Decision 2014 – JMCEL scorecard as of October 2
As we inch closer to Election Day (and, in the case of Louisiana, the “kickoff” of early voting in 19 days), we see mixed messages, as several governor’s races have tightened on the GOP side, while the GOP has seen continued movement in the US Senate races.
Given the massive volume of polling data, plus the fact that pollsters have varying levels of accuracy, we gather data on federal, statewide, and (sometimes) Congressional races and take the average of those polls for the last two weeks (this “look back” will eventually become a week when we get close to Election Day). Once we get the averages, this is how we rate each race:
(1) Safe Democratic or safe Republican (dark blue/red) – A candidate either has a polling average of at least 50% and/or a 10 point lead in the polls;
(2) Lean Democratic or lean Republican (light blue/red) – A candidate has a 3-9 point lead in the polls;
(3) Tossup (yellow) – A candidate’s lead is less than 3 points in the polls;
(4) No race in 2014 (black) – For those states not holding gubernatorial or Senate race this year;
Dashboard statistics (last 14 days)
Obama job approval: 53-44% Disapprove (was 53-43% Disapprove)
Congressional job approval: 78-9% Disapprove (was 67-20% Disapprove)
Generic congressional vote: 42-41% Democratic (was 44-41% Republican)
Direction of country: 64-28% wrong direction (was 62-26% wrong direction)
Obamacare approval: 50-36% Disapprove (was 53-43% Disapprove)
Commentary: The environment remains toxic for Democrats in the midst of political season, and it is right about now that voters begin making up their minds, particularly with early/absentee voting underway in 16 states. Going forward, it all comes down to voter intensity.
Current: 55 Democrats, 45 Republicans
Polling average: 52 Republicans, 46 Democrats, 2 Tossups (was 50 Republicans, 47 Democrats, 3 Tossups)
Commentary: This past week, polling in Iowa and Colorado has been shifting enough towards the Republicans for us to reclassify these seats tp “leans Republican.” Right now, the GOP remains strongly favored to pick up the open Democratic seats in Iowa, Montana, South Dakota, and West Virginia. The GOP is also poised to knock off Democratic incumbents in Alaska, Arkansas, Colorado, and Louisiana. Taken together, this would put the GOP at a 53 seat majority, except that Kansas Republican Pat Roberts is trailing in the polls – against an Independent (the Democratic candidate dropped out).
There are two more seats that have moved in the direction of the GOP. In North Carolina, freshman Democrat incumbent Kay Hagan’s lead has softened enough for us to move this seat from “Leans Democratic” to “Tossup.” And in Minnesota, freshman Democratic incumbent Al Franken has seen a slight weakening of his numbers – enough for us to reclassify this seat as “Leans Democrat.”
And the GOP theoretically has two additional pickup opportunities: an open Democratic seat in Michigan leans Democratic, but the average poll lead for the Democratic candidate has consistently been around five points. And in New Hampshire, freshman Democrat Jeanne Shaheen maintains modest leads in most polls, although you have a case of an “outlier poll” every week showing the race tied – if there are any additional polls which show this a tight race, we will reclassify this race to “Tossup”, although we have not yet seen any polls that would allow us to do so.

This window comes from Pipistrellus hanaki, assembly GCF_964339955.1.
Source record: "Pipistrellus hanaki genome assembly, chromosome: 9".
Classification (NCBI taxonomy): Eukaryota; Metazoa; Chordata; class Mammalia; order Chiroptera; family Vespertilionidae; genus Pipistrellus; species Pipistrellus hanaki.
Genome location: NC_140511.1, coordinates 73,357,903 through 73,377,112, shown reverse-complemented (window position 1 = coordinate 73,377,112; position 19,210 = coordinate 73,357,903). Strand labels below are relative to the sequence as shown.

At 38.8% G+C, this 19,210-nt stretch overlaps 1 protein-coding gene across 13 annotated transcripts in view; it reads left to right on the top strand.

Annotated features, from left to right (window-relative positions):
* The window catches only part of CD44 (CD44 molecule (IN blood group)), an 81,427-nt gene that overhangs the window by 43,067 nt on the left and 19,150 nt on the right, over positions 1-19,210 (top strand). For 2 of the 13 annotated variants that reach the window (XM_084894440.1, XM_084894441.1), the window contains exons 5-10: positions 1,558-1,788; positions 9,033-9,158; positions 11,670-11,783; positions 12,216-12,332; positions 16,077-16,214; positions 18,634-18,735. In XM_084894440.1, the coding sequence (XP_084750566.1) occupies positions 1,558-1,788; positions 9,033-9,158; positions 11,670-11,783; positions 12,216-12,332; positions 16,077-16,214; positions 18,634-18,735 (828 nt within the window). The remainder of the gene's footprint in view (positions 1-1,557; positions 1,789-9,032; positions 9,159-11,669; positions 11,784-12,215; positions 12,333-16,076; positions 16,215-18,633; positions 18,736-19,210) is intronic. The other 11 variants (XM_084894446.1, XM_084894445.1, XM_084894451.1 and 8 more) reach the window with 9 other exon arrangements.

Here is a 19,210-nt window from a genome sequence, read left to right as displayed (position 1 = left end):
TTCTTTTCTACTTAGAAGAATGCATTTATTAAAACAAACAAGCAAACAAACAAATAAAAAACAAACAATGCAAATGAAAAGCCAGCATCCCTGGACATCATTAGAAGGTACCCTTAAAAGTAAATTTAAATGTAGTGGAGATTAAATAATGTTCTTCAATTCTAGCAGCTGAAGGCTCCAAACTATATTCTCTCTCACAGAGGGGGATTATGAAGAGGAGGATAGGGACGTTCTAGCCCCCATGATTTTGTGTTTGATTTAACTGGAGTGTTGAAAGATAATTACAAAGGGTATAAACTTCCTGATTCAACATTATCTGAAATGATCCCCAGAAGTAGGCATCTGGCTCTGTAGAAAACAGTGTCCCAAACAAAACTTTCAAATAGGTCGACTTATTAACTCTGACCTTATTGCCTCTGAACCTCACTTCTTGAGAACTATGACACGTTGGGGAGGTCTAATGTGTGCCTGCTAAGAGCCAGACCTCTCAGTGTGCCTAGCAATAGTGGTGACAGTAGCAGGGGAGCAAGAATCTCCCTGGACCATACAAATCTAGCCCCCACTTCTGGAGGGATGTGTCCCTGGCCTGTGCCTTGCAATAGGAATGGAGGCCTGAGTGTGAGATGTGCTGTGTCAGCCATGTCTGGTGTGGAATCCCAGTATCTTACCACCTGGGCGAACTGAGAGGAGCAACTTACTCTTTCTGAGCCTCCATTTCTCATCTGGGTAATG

Taken together, we are looking at a 49-56 Republican Senate in January at this point in time.
Current: 30 Republicans. 20 Democrats
Polling average: 25 Republicans, 16 Democrats, 9 Tossups (was 28 Republicans, 17 Democrats, 5 Tossups)
Commentary: Governorships are one area where the GOP is not (nor should they be) anticipating any gains. There are several reasons for this: (1) their huge success in 2010 means those same governors’ chairs must be defended – and some of those chairs are in less favorable states, and (2) several GOP incumbents have been controversial in office. What helps the GOP, however, is that there are several Democratic governors who are term limited, and there are therefore some GOP pickup opportunities.
There were quite a few changes to the statehouse races that were not especially favorable towards the GOP, although it’s more technically correct to say that the number of “Tossup” races nearly doubled, from 5 to 9 governors. GOP incumbents in Florida and Georgia saw their numbers soften enough to make these tossup races. Similarly, the race in heavily Democratic Illinois has tightened as well.
However, the Democrats saw their numbers tighten in Massachusetts, which despite its Democratic reputation, has elected Republican governors for 16 of the last 24 years. And the Democratic nominee is the same person who blew a “safe” Senate race in 2010 against former Republican Senator Scott Brown. Additionally, Republican incumbent Scott Walker has, for the first time, seen his poll numbers reach the 50% mark in a race that was neck and neck throughout the summer.
Even though we are in election season, early/absentee voting is actually underway in 16 states, with some of those states’ (Iowa, North Carolina, and South Dakota) having special importance because of the contested Senate races going on. As of today, 67K have early/absentee voted, with over 50K of that coming from Iowa (which has a critical Senate contest) alone.